Like most guys in their mid-thirties with a mortgage and family, 98.2% of my income is allocated for things that have the purchased: mortgage, food, utilities, home repair supplies, payments to the mob, and caulk. I'm not complaining, just stating a well documented fact.
But a few times a year I get the luxury of making a NON-REQUIRED PURCHASE! Now is one of those times. Normally my selection is a non-required piece of music gear. Earlier this year I bought two drum machines from a co-worker: an Alesis SR-16 and a Roland R8. Sure, I still had my trusty Casio RZ-1 and the ten drum banks on my jammin' Yamaha consumer keyboard, but he only wanted $100 for the both of 'em and I could sell one on eBay make nearly $100 so it's like it was free, right? Well, all three drum machines are now enshrined in my music area, chomping at the bit to be the one used for the two or three songs I record each year. Despite that I have yet to fully learn how to program the incredible sounding R8 (used by seven out of ten 80s new wave bands) I have no regrets on this transaction.
When I'm not buying superfluous drum machines I usually have a piece of gear that I pin my hopes and dreams upon. For the last year it's been the Behringer DSP2024P effects processor. Sure, I already have reverb and echo and chorus and flange and LFO oscillators and... Well, this thing also has spring reverb and aural exciters and expanders and a few other tricks up it's sleeve... and again at the magic price of $100! I even went so far as the buy the bolts and nuts to install it in my effects rack. But it's difficult to justify such an extravagant, frivolous purchase when the car needs brakes or the co-pay of a monthly medicine is $35 or the property taxes/car insurance are going up again.
However I am currently at an important junction... I have the necessity to purchase an item that also falls into the "fun loud guy toy" category: the table saw. I've been using a Sears bench top version for about fourteen years. Seven years ago the motor burned out and the replacement motor was almost as much as buying a whole new saw. Seven years seems to be the magic number because when I turn my table saw on these I smell ozone. I did a bit of work yesterday and two hours later I walked into the garage and the ozone was still thick and palpable. The writing is on the wall that the motor is not long for this world.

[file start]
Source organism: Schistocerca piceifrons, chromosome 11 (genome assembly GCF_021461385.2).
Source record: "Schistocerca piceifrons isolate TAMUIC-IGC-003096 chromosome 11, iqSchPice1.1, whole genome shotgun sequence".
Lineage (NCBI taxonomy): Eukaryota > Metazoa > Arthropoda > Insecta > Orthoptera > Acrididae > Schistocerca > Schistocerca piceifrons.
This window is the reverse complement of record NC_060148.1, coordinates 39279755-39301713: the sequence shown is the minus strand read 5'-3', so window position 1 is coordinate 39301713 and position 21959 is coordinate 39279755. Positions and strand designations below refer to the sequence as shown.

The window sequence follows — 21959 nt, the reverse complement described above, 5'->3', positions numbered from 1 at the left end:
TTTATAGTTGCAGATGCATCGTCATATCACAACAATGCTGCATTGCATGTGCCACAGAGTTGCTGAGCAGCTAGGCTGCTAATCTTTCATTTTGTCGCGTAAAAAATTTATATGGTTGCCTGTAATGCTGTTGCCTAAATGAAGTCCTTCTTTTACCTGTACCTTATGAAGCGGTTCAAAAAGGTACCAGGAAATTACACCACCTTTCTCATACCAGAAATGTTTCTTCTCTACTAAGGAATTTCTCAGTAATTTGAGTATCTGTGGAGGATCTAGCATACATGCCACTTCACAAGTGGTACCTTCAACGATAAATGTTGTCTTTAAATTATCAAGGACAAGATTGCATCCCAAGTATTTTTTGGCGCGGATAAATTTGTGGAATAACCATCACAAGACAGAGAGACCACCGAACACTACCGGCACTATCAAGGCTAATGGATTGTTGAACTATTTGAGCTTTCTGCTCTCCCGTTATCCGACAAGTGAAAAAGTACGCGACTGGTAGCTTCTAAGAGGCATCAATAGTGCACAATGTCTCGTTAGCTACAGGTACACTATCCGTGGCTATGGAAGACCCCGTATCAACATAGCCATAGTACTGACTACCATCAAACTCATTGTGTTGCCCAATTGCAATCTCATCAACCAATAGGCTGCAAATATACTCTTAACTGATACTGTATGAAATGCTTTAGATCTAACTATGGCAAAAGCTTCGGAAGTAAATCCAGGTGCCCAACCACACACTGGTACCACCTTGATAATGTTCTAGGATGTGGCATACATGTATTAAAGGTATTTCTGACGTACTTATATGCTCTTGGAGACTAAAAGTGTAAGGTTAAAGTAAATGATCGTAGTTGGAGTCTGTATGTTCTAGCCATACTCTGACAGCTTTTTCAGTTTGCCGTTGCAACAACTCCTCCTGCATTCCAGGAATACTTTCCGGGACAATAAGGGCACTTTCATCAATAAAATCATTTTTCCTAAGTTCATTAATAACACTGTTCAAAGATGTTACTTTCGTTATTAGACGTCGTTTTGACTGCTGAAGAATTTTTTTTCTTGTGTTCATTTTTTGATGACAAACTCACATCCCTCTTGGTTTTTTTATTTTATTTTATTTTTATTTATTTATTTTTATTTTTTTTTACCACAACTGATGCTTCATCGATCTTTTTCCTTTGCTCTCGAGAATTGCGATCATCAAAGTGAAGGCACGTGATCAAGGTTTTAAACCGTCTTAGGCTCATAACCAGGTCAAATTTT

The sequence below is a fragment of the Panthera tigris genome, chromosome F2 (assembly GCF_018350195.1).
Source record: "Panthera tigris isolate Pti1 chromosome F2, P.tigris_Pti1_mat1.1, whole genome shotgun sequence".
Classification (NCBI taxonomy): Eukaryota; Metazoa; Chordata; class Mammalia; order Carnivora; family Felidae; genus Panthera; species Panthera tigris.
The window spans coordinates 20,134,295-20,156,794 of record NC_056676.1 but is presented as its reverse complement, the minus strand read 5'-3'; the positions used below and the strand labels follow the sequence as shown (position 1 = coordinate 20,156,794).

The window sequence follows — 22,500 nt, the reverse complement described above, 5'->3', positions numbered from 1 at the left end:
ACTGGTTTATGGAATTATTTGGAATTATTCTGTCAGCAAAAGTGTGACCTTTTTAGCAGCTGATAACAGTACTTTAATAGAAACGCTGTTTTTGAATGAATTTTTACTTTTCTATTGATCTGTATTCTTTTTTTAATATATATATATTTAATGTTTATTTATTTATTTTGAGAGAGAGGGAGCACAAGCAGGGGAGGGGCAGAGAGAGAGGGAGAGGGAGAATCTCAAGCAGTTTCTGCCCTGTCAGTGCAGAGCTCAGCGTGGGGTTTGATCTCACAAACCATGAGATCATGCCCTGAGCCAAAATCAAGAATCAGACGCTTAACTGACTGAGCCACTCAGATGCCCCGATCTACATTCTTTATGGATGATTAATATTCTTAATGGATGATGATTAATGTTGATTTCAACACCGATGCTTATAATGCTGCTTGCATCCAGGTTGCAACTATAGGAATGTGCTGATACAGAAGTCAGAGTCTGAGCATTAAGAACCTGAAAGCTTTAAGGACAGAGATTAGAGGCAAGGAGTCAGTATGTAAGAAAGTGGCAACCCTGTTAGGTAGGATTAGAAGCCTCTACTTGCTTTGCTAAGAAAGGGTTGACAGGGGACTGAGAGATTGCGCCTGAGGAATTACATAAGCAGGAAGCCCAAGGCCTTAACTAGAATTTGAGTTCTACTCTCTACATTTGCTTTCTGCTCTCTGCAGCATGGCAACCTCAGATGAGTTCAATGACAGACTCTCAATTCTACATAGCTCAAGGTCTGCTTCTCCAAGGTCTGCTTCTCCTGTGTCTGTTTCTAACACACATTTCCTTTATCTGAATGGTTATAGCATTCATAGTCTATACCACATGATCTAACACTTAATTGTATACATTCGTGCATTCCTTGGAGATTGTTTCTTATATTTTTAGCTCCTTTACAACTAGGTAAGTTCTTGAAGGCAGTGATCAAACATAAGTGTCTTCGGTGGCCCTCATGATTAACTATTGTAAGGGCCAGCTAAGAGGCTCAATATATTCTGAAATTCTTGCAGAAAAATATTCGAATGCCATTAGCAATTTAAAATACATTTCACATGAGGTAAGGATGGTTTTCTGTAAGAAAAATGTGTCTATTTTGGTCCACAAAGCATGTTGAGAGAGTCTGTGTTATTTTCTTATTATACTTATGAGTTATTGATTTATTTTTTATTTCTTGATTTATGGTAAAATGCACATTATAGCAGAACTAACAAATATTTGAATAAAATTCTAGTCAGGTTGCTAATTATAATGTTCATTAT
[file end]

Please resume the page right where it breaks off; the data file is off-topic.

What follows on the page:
The conundrum is that I could buy another $100 motor. Or another $120 saw. Or I could even upgrade to a $200 saw with a larger table and more accuracy. But there would still be the seven-year time bomb ticking away under the hood. No, the question is do I spend a little now and get the same mediocre quality along with the knowledge that I'm only renting the tool or do I invest my money instead of just spending it, taking the plunge to finally buy a beefier saw that comes with a beefier price tag but will last until my beefcake body is speckled with liver spots.
This decision, along with which saw will eventually entice my bank account, will require much rumination, consideration, and self-discovering therapy. The effects processor will have to wait...